The Framers' choice of December rather than May meant that more than a year would pass from the election of Congress in November until Congress convened in December of the following year. In its 1932 Report on Fixing the Commencement of the Terms of the President and Vice President and Members of Congress, the Senate Committee on the Judiciary explained the need for the lengthy delay, stating: "When our Constitution was adopted there was some reason for such a long intervention of time between the election and the actual commencement of work by the new Congress. We had neither railroads nor telegraphic communication connecting the various States and communities of the country."[4] The Senate Committee on the Judiciary also noted that, prior to the 1913 adoption of the Seventeenth Amendment, time was required between the election and convening of Congress so that state legislatures could convene and select Senators.[5] With popular election of Senators and improved communication and transportation technologies, the lengthy delay between the election and convening of Congress was no longer necessary.[6]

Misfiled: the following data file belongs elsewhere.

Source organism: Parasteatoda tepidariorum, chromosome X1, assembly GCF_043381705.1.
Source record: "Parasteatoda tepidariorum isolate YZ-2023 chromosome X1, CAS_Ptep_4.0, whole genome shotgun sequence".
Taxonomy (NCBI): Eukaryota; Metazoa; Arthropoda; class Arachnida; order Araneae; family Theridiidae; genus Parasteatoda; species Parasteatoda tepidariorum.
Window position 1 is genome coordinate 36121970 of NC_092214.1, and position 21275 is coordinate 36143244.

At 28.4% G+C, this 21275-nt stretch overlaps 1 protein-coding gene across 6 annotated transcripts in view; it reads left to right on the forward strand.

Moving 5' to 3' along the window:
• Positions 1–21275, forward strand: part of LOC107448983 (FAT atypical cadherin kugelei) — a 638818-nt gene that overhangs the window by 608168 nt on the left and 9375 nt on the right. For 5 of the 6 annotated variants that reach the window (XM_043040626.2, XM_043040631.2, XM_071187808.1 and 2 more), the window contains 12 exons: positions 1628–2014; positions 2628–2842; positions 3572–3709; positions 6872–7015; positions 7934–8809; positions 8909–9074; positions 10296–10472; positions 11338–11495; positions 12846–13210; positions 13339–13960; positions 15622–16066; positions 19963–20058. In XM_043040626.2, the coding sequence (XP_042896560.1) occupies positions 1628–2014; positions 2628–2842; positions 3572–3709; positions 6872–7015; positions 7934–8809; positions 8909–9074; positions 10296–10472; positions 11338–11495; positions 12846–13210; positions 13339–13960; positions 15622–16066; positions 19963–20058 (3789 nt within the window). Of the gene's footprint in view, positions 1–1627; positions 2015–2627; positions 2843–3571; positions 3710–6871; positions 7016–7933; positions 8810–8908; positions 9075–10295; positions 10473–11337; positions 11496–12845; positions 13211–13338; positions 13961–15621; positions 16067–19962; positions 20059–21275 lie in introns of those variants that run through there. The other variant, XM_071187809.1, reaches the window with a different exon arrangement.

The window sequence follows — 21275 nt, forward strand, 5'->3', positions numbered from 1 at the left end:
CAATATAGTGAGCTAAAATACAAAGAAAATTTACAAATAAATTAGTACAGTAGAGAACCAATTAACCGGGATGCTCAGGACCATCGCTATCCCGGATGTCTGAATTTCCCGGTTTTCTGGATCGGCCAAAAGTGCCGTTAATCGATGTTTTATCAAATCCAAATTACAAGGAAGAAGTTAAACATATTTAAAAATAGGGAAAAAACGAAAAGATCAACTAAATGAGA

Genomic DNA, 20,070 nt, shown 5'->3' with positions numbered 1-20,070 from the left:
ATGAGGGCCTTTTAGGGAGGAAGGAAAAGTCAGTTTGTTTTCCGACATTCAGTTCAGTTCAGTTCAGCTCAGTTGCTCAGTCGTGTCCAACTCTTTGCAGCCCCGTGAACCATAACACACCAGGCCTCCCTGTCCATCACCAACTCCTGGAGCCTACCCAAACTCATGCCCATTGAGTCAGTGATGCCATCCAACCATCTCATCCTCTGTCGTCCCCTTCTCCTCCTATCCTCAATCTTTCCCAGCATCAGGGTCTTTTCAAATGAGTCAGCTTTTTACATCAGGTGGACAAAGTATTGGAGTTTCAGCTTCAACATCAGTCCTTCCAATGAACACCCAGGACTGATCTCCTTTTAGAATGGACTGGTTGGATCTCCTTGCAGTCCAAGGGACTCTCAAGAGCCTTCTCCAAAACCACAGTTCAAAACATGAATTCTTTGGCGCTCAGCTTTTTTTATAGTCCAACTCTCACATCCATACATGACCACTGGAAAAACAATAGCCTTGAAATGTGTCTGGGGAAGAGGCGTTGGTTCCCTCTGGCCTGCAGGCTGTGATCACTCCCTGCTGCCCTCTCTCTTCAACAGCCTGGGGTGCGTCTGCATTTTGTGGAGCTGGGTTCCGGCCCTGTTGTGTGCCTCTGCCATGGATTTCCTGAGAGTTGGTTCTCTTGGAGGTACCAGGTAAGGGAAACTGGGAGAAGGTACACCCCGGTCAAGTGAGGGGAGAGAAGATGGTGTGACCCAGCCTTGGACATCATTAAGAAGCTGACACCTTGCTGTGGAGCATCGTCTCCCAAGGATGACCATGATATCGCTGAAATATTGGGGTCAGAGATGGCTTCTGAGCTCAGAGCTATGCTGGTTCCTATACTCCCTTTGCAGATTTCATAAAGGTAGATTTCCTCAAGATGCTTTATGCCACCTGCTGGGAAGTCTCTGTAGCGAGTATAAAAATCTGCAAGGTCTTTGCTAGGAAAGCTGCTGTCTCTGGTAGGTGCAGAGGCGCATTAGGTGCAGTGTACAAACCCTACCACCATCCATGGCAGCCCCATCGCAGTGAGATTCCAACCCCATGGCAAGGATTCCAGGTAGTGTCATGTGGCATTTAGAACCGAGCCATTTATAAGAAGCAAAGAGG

1. Twentieth Amendment Presidential Term and Succession.
  2. Joseph Story, Commentaries on the Constitution of the United States § 827 (1833). Justice Story further opined: "[I]t was obvious, that from the nature of their duties, and the distance of their abodes, the members of congress ought not to be brought together at shorter periods, unless upon the most pressing exigencies. A provision, so universally acceptable, requires no vindication or commentary." Id.
  3. Max Farrand, The Framing of the Constitution 136 (1913) (noting that James Madison advocated for Congress to convene in May because it was easier to travel then, but the Framers chose December for its convenience for Members involved in agriculture.)
  4. Fixing the Commencement of the Terms of the President and Vice President and Members of Congress, S. Rep. No. 26, 72nd Cong., 1st Sess. (1932), as reprinted in 75 Cong. Rec. 1372, 1372 (Jan. 6, 1932).
  5. Id. ("Originally, Senators were elected by the legislatures, and as a rule the legislatures of the various States did not convene until after the beginning of the new year, and it was difficult and sometimes impossible for Senators to be elected until February or March.").
  6. Id. ("Under present conditions the result of elections is known all over the country within a few hours after the polls close, and the Capital City is within a few days' travel of the remotest portions of the country.").